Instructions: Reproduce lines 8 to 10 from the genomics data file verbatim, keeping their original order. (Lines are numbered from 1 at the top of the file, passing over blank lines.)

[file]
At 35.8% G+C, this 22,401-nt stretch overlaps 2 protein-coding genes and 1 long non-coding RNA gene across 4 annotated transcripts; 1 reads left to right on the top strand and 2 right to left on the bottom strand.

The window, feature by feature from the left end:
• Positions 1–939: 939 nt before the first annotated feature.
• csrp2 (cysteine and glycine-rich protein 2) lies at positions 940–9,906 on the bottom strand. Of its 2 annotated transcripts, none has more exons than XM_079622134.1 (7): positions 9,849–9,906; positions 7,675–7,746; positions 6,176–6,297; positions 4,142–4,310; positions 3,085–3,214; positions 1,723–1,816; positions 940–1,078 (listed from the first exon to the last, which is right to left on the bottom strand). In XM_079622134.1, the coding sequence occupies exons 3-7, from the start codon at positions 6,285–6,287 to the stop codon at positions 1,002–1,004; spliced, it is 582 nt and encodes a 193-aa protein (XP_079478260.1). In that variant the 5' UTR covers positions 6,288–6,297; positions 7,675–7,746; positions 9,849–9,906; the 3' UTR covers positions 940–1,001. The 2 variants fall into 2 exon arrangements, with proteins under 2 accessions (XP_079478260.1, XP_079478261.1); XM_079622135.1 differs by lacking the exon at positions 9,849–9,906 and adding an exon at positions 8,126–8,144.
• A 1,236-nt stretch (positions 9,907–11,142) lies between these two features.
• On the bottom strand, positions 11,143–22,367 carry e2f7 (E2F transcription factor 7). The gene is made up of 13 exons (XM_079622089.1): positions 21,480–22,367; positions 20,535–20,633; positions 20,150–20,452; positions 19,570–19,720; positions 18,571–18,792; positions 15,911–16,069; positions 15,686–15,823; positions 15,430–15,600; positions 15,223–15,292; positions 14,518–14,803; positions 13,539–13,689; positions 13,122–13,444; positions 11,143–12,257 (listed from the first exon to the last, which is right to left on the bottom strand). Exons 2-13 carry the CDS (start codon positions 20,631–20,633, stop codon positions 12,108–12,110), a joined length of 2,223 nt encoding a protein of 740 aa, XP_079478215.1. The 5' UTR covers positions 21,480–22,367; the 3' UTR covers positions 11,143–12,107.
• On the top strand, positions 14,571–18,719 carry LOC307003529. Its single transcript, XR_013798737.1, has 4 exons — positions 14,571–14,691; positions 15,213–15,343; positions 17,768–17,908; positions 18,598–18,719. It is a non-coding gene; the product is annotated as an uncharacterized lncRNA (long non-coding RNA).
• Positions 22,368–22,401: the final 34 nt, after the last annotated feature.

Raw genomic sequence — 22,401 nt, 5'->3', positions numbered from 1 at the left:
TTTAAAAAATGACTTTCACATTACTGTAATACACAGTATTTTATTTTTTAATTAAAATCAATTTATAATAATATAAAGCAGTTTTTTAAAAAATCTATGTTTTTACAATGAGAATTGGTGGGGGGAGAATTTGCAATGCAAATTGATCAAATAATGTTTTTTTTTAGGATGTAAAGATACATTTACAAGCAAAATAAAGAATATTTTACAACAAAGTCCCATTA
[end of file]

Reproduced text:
• Positions 22,368–22,401: the final 34 nt, after the last annotated feature.

Raw genomic sequence — 22,401 nt, 5'->3', positions numbered from 1 at the left:
TTTAAAAAATGACTTTCACATTACTGTAATACACAGTATTTTATTTTTTAATTAAAATCAATTTATAATAATATAAAGCAGTTTTTTAAAAAATCTATGTTTTTACAATGAGAATTGGTGGGGGGAGAATTTGCAATGCAAATTGATCAAATAATGTTTTTTTTTAGGATGTAAAGATACATTTACAAGCAAAATAAAGAATATTTTACAACAAAGTCCCATTA